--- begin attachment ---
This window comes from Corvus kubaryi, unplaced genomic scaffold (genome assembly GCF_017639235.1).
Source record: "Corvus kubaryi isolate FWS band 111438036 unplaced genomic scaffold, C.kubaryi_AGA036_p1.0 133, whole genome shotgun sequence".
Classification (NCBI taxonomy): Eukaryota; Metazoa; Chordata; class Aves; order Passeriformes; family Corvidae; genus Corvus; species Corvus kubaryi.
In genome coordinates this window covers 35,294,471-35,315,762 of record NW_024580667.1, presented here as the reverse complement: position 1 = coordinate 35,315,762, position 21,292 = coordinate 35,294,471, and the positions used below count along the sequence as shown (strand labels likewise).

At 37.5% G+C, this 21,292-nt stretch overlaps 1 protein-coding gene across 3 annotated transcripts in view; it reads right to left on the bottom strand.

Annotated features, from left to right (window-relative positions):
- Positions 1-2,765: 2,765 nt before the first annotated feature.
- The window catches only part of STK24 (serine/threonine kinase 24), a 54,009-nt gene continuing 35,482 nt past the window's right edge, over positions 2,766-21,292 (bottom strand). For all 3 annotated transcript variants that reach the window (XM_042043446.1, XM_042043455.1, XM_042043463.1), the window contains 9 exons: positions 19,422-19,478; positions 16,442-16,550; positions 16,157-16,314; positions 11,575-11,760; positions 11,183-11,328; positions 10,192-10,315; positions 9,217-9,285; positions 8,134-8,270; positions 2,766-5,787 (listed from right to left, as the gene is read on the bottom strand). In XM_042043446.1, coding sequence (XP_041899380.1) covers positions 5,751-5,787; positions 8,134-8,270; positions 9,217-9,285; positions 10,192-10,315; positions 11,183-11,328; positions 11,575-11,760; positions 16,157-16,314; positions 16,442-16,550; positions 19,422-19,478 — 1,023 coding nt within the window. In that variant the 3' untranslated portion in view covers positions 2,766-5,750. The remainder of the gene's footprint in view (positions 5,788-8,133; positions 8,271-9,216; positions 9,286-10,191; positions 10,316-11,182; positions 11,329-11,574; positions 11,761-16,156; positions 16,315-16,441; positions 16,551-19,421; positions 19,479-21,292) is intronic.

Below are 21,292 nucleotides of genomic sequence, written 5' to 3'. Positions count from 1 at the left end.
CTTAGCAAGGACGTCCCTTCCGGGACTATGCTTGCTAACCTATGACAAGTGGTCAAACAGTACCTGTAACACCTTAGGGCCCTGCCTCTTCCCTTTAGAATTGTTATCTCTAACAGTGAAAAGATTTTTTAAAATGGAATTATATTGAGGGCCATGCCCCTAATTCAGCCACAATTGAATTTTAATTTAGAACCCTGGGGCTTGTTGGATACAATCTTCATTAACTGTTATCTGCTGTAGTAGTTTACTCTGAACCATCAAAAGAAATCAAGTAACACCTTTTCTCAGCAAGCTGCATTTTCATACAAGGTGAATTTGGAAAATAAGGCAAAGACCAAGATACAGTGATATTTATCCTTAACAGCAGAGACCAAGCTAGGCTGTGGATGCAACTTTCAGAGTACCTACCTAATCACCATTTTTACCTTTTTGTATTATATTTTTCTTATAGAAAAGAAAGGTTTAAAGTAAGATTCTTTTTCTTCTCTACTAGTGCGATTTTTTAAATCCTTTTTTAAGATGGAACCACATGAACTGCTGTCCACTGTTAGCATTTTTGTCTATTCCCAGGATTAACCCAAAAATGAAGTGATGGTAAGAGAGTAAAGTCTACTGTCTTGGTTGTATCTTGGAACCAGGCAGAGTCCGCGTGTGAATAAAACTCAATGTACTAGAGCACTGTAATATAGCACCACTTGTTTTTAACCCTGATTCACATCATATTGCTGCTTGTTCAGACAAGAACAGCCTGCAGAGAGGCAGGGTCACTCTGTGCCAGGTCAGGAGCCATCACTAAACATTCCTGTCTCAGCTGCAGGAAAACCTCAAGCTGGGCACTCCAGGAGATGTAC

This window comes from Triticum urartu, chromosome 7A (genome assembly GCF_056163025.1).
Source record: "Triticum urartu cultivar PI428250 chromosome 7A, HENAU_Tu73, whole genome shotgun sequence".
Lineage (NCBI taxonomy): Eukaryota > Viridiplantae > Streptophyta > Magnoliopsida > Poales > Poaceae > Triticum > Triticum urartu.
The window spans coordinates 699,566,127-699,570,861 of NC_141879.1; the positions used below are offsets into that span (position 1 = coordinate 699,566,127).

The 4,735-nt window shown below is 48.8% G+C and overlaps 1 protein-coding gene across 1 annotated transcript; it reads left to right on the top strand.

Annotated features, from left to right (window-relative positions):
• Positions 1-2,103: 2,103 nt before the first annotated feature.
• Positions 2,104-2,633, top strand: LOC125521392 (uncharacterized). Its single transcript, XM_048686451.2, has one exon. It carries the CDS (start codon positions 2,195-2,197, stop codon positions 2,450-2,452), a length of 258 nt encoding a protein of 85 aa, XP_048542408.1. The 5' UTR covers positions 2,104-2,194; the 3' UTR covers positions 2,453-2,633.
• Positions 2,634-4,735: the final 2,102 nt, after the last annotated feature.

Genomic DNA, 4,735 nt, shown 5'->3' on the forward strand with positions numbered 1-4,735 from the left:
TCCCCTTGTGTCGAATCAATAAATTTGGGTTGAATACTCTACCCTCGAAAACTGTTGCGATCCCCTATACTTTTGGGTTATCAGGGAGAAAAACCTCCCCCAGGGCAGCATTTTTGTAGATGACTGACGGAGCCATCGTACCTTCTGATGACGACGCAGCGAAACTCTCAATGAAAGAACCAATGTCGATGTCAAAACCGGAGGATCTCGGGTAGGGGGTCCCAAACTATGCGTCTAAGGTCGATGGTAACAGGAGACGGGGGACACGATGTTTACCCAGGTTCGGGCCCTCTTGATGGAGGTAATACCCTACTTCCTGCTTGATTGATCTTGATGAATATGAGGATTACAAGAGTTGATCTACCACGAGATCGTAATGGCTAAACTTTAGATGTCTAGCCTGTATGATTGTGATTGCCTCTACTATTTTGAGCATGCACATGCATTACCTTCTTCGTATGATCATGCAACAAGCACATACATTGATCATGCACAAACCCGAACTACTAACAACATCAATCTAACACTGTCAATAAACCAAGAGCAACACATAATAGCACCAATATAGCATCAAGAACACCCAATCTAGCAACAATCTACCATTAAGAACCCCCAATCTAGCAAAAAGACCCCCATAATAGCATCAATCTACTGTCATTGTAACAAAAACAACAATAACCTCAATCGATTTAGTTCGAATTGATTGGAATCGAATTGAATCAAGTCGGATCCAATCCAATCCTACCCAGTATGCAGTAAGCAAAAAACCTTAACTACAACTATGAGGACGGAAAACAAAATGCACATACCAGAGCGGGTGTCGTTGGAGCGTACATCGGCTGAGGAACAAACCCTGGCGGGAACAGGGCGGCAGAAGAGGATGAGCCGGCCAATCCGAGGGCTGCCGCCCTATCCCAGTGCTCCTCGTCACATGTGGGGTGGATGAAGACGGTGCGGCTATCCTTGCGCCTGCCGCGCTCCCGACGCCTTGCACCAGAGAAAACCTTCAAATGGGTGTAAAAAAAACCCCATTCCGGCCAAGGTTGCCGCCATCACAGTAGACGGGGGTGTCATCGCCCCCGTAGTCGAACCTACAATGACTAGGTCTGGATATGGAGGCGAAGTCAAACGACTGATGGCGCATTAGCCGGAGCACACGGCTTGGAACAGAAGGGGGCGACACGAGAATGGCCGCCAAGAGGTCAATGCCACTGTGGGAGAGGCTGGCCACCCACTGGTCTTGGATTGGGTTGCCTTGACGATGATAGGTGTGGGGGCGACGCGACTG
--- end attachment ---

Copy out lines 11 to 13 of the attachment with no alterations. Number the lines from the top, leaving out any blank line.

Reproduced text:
This window comes from Triticum urartu, chromosome 7A (genome assembly GCF_056163025.1).
Source record: "Triticum urartu cultivar PI428250 chromosome 7A, HENAU_Tu73, whole genome shotgun sequence".
Lineage (NCBI taxonomy): Eukaryota > Viridiplantae > Streptophyta > Magnoliopsida > Poales > Poaceae > Triticum > Triticum urartu.